London Tech Week 2022: a journalist’s perspective

 The UK’s recent London Tech Week saw Chancellor Rishi Sunak make no apology in his opening address for being a “tech geek” – something I totally applaud being one myself.  He also rightly stated strongly: “What really matters for economic success – is innovation.”

And since I started covering technology and digital in 2001, the UK’s appetite for technology innovation – and its ability to support it – has grown and grown. The country has powered forward under various governments to make a positive contribution to the global tech industry and develop world-altering digital advances.

It’s more than just London-centric too. Fast-growing ecosystems support this evolution from Bristol to Belfast and Leeds to Edinburgh, making the entire UK a welcoming place for tech and digital SMEs to set out their stalls.

At LTW, other Government ministers praised the UK’s growth in technology leadership and cited new data from the UK’s Digital Economy Council which said £12bn+ in venture capital funding had been secured by UK tech start-ups and scale-ups so far this year.

It was a week also notable for a new Digital Strategy for the UK being launched, and new digital trade deals being announced, a move designed to demonstrate the UK is the place globally where tech companies large and small should want to be based.

Of course, it will take time to examine the small print of that strategy to see how it can back that aim, because there are still problems. This piece I wrote in late 2021 for IT Pro looked at issues with recruiting enough talent from abroad with the right skills, while this Raconteur article I penned for its report in The Times/Sunday Times discussed how digital transformation could contribute to the Government’s levelling-up agenda.

Levelling-up will be an important factor in ensuring the UK remains at the forefront of the sort of innovation Mr Sunak is desperate to achieve.

It is true though that the UK is now a great place for tech-focussed SMEs to set up home. Founding Chief Executive of Tech Nation, Gerard Grech, talks here of how 10 years ago people “scoffed” at the idea of the country becoming a top five global centre for digital technology. The huge changes I have seen since, while covering UK tech, has been phenomenal – creating a lively sector where there is always something to write about.

As Mr Grech points out in his foreword to ‘A decade in UK tech’: “The UK tech ecosystem is valued at just under $1 trillion (more than seventeen times its value ten years ago). On top of this, we have more tech ‘unicorns’ than any other country on the continent, and our tech sector employs nearly five million people across the UK.”

London Tech Week appeared to reconfirm the desire for this success to grow rapidly thanks to a wide-range of partners and organisations each ensuring the right measures, support, training, and investment are in place for it gain even greater pace.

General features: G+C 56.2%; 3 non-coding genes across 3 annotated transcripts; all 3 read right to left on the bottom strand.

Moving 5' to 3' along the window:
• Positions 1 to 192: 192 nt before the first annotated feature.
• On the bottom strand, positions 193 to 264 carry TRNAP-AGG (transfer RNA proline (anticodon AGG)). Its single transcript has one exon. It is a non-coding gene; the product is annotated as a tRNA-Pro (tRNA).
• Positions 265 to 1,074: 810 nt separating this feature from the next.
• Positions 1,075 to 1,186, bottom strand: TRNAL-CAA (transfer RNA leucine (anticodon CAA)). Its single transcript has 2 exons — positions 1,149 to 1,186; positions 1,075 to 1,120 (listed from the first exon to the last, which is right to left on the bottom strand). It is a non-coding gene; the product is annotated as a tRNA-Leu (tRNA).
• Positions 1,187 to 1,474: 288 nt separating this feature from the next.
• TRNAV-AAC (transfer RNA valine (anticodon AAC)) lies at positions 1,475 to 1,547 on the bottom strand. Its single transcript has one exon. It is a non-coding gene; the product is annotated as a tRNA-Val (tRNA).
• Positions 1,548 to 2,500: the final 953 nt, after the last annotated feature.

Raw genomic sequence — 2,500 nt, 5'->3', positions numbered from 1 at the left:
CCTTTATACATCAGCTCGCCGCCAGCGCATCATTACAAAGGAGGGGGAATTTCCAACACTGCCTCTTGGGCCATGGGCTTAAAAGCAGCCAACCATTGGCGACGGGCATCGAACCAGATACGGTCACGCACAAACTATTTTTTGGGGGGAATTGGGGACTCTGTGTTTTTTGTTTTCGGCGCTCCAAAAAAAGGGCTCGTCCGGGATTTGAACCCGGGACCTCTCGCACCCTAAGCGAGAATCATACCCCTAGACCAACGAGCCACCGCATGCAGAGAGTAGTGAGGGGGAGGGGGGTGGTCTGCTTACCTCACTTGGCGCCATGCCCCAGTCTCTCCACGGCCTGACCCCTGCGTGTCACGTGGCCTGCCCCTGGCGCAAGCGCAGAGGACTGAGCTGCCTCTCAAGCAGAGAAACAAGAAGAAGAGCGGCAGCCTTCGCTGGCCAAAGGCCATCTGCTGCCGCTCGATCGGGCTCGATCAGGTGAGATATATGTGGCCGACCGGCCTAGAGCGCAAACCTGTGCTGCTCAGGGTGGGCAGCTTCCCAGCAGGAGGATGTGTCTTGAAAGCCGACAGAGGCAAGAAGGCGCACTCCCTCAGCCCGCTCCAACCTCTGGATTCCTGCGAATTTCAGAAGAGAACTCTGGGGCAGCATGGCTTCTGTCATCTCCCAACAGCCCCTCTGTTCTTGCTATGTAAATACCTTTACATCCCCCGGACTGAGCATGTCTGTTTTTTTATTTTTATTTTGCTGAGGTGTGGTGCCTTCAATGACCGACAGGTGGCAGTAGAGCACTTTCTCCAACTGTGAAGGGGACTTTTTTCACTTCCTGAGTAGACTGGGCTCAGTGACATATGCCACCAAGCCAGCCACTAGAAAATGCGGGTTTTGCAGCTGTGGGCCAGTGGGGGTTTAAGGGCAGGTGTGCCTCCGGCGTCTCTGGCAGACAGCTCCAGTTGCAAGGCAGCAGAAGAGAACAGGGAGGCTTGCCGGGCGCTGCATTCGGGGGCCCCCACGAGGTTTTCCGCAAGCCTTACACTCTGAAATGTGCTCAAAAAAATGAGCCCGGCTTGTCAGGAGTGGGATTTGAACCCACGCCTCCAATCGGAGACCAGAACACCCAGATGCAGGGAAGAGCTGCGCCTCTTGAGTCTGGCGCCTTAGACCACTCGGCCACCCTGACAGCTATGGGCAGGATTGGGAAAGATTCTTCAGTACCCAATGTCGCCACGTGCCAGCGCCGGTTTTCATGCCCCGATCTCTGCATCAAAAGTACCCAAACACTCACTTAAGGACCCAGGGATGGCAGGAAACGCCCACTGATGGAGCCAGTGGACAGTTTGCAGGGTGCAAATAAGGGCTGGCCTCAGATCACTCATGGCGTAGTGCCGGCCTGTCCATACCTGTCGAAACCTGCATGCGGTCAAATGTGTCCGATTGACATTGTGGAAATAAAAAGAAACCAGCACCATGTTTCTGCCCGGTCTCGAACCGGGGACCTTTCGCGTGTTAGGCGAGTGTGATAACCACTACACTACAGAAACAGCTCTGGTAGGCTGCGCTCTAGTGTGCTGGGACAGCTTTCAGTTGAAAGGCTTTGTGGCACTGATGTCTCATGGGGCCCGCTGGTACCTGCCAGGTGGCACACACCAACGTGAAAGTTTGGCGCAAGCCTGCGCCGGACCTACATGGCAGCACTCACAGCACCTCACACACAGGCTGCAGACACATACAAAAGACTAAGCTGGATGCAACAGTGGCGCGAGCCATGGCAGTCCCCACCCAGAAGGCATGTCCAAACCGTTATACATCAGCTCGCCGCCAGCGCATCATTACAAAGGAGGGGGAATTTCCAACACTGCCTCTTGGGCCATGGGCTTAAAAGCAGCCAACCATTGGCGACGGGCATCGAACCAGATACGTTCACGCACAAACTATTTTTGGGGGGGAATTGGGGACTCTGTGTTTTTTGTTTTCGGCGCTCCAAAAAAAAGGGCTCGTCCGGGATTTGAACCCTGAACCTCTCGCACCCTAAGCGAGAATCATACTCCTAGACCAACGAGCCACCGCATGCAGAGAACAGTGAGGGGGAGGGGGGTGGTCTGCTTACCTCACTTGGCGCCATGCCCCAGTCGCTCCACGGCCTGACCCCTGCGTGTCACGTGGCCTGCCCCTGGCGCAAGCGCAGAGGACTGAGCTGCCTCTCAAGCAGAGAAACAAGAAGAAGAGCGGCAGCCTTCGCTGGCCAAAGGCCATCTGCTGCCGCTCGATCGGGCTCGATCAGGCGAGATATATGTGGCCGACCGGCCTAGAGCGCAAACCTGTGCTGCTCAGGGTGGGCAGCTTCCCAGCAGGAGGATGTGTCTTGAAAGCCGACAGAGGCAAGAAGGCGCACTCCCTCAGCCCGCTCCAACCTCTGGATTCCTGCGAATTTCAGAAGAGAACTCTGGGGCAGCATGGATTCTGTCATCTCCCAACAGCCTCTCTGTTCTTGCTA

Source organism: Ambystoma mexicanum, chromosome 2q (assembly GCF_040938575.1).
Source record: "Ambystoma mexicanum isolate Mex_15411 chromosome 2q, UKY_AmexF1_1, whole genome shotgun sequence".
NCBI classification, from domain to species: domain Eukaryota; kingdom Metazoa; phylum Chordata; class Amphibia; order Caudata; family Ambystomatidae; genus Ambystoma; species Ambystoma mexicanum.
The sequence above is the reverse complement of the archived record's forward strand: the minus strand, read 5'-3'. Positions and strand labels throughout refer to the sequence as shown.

My fellow UK tech journalists and I will certainly keep a close eye on that – and on how regional infrastructure continues to improve. In many places it has been slow and lacking in enough investment.

But as the UK continues to open its arms to technology companies settling here, there will be more opportunity for regional investment to further boost the diversity of founders and their colleagues, while encouraging a new generation of homegrown talent through local relationships with schools and universities.

The BBC’s recent relocation of its technology reporting team to Glasgow was another sign as to how start-ups can start up, scale-ups can scale up, and unicorns can magically appear to underpin the sector in all four corners of the UK.

We also see how the UK is now taking centre stage in defining the future of work, automation, machine learning, and artificial intelligence. As Labour’s Darren Jones – chair of Parliament’s Business, Energy and Industrial Strategy select committee – recently told me, the UK does have a huge opportunity to carve out a critical and leading role within the global AI sphere.

What never changes though is that need for a “good idea” – and that’s what every entrepreneur founding a company in the UK will always believe they have.

But whether you’re a unicorn or successful start-up, the biggest ace up the UK’s technology sleeve remains its strong and knowledgeable tech media.

They can spot fast who is likely to be a winner, and who will be a loser, and the instincts and insight my journalistic colleagues deliver within this space are among the best in the world. The UK tech media never shies away from asking the tough questions and giving leaders and founders a rough and challenging ride when required.

When I write about tech companies across all sorts of industries, from HealthTech to FinTech and GovTech to ClimateTech, I look for those who can advocate their vision in a simple and clear way, easily outlining in messaging and answers as to how their product or service will change people’s lives, without the buzzwords or jargon.

As the Chancellor also told London Tech Week, it’s that next new idea “that will shape our lives and change the world” – and I look forward to hearing from even more SMEs coming to the UK to achieve that.

Jonathan Weinberg

Jonathan Weinberg is a freelance journalist and media consultant – and a former national newspaper technology editor. He specialises in how digital transformation impacts business, industry, the future of work, and the health, wealth, and well-being of societies.